5 “Interview-Like” Questions Worth Asking Your Lover
A few weeks ago, I found myself on the couch with a glass of wine and my laptop. My cell phone was cradled in my neck as my friend begged me to send her a recent picture.
“C’mon! I’m gonna send out a mass text and hopefully find you a man,” she said. “This is my project for the week.”
While flattered by her personal crusade, I politely dodged her request and checked my (now defunct) online dating profile. In addition to drinking, being pimped out, and checking my dating profile, I was also half-heartedly updating my resume (that last activity was probably a mistake). I’m not sure if it was the wine, the distractions, or sheer hubris, but I deleted my personal objectives section on my resume and wrote: I am a passionate, hardworking mutli-tasker…I am not looking for a job; I am looking for an adventure.
This is why your dating profile and your résumé shouldn’t be edited at the same time.
mistake faux pas, however, made me think: What if I were more upfront about what I want from both professional and romantic endeavors? What if I stopped focusing on being the perfect candidate, and put more emphasis on weeding out opportunities that weren’t good for me? In the same that job candidates are supposed to ask questions of potential employers, here are my five interview questions love-seekers can ask their potential “employers” to find out if they’re actually the best person for the job.
Love Seeker Question 1: How would you describe the responsibilities of this job?
I think it’s important to understand how your potential “employer” would describe the job for which you’re applying. While bullets on a job posting might give a few hints, hearing the responsibilities from your potential co-worker helps you understand if you are up to the task. My definition of “significant other” MIGHT not include the same responsibilities as my potential beau intends; thus, hearing their position description can help me assess whether or not I’m really ready to take on the task.
Love-Seeker Question 2: What is the potential professional advancement?
Lord, here is a question we should ALWAYS be asking (provided you’re not looking for a bridge job and you’d like a position with growth potential). If you are looking for a wife, and your girlfriend says she never wants to be married, than perhaps this position isn’t the best fit for you. The first step is knowing exactly where you want to go, and then, when asking this question, being clear on whether or not you’re willing to stay in a “dead-end job.”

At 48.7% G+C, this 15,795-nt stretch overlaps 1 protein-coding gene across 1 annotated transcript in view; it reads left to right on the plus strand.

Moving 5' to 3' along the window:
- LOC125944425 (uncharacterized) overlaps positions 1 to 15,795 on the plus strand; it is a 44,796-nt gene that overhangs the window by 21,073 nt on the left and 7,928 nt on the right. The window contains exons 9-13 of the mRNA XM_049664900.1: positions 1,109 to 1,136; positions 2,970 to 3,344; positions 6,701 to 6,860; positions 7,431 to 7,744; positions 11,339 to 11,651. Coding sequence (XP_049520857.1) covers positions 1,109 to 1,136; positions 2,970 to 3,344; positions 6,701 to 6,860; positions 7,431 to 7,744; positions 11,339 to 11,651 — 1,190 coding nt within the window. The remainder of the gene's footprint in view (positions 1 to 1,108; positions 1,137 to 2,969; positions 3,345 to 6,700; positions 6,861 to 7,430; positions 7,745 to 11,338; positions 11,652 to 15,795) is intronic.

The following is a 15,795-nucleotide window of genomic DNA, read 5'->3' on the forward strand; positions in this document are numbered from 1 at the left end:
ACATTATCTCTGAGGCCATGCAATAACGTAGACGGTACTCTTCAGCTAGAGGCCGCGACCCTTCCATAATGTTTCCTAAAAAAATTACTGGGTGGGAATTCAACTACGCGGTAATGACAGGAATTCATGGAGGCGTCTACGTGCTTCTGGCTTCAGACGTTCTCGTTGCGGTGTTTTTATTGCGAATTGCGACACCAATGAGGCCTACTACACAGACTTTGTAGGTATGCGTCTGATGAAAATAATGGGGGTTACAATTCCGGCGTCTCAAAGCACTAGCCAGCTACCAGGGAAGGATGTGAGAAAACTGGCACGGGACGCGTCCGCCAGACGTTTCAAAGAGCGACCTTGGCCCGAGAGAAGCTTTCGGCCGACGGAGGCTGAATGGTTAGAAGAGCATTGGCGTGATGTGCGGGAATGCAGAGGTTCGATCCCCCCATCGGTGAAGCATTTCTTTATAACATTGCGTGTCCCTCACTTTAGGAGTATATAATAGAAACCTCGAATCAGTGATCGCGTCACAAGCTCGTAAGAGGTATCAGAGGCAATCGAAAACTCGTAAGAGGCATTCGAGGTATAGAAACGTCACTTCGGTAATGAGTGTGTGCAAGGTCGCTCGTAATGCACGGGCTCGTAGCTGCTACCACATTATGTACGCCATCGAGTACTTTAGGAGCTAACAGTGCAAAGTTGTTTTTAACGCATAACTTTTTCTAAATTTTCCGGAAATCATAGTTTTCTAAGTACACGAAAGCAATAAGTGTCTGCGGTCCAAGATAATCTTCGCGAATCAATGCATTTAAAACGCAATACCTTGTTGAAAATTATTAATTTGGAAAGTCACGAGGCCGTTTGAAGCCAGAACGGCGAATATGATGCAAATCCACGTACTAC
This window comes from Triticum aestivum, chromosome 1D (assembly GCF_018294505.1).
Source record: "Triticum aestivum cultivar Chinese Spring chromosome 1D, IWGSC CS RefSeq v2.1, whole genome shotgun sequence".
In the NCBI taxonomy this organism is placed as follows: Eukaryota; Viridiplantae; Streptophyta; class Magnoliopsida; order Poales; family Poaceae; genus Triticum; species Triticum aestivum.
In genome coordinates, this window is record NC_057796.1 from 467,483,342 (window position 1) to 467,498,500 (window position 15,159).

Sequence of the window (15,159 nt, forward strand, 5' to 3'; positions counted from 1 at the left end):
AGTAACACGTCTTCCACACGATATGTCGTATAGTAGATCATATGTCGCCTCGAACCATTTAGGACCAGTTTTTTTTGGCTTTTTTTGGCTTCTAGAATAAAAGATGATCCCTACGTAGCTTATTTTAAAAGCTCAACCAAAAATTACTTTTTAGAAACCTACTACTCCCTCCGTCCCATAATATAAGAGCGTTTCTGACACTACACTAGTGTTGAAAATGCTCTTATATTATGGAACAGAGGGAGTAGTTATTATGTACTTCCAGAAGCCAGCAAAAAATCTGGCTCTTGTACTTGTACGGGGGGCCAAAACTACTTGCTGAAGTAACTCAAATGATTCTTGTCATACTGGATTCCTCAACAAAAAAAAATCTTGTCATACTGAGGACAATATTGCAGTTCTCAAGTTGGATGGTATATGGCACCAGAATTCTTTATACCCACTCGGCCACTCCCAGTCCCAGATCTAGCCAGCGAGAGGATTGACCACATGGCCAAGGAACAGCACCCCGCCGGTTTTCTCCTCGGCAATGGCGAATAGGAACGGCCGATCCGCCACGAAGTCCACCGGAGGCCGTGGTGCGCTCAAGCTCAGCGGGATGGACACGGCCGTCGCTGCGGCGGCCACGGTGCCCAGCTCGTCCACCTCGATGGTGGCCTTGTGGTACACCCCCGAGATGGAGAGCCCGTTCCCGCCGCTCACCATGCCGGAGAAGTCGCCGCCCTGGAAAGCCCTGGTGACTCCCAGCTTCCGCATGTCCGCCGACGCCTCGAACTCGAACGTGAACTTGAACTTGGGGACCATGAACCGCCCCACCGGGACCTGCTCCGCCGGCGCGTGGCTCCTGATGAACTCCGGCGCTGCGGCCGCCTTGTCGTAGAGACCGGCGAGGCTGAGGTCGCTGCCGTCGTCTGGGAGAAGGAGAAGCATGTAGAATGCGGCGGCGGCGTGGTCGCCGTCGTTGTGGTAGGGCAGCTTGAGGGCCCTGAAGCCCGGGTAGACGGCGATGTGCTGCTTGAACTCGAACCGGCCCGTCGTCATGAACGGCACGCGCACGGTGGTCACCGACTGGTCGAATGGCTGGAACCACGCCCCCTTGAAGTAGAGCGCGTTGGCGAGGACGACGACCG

Love-Seeker Question 3: Can you describe the company’s management style?
I bet you would’ve thought twice about taking that job had you known upfront that your man was an autocratic leader (and an idiot). While I’m not suggesting that one person is the “boss” of a relationship, it’s good to know how the two of you can collaborate as problems arise. When shit hits the fan, are we working together or are you acting unilaterally. Am I allowed to ask questions, or am I left to my own devices? How your partner manages his team has implications on the overall success with this…eh…company.
Love-Seeker Question 4: What are the top three qualities are you looking for in a candidate?
The saddest reality of (my) life is that I am unable to be all things for the people I love. Asking this question up front allows us to understand how we can fulfill our partner’s needs, AND be realistic about whether or not we have those qualities. If my partner wants someone who is never challenges him, and I know I’m an obnoxious loudmouth (which I am), then I can tell pretty early that I’m not destined to be part of this team.
Love Seeker Question 5: What is the most challenging part of this job?
Do you know how much easier life would be if we could ask this question and get answers like, “My inability to openly discuss my feelings” or “My erectile dysfunction.” Either way, relationships (even the most fulfilling ones) are not without challenges. If we can talk realistically and openly about each parties potential challenges, we’re more prepared when they occur. And if we’re prepared to meet challenges, our partnerships have a better chance of thriving.
My best friend is on the job hunt and we’ve been praying over a position for which we both know she’d be great. When she came back from the interview a bit discouraged I was reminded that sometimes disappointments are making room for something better. So often we get fixated on one specific job, one person, or even one idea. We forget that, even in these challenging economic times, there are other opportunities right around the corner. Pretending that we are perfect for every single job (or person) signs up for lives we may not be meant to lead. Be brave, ask the right questions, and don’t be afraid to seek out broader and better opportunities. The best is out there waiting for you to claim it!
Ladies and Gents, what job-related questions can we might ask potential partners? Any job-seeker advice that you can apply to love as well?
Patia Braithwaite is a Brooklyn-based relationship writer. Her work has been featured on Yahoo.com, The Huffington Post.com, Florida InsideOut Magazine, and BounceBack.com. She’s currently working on a non-fiction book that explores the various ways men see God and how these views impact their romantic relationships. Check out her musings and more at: www.menmyselfandgod.com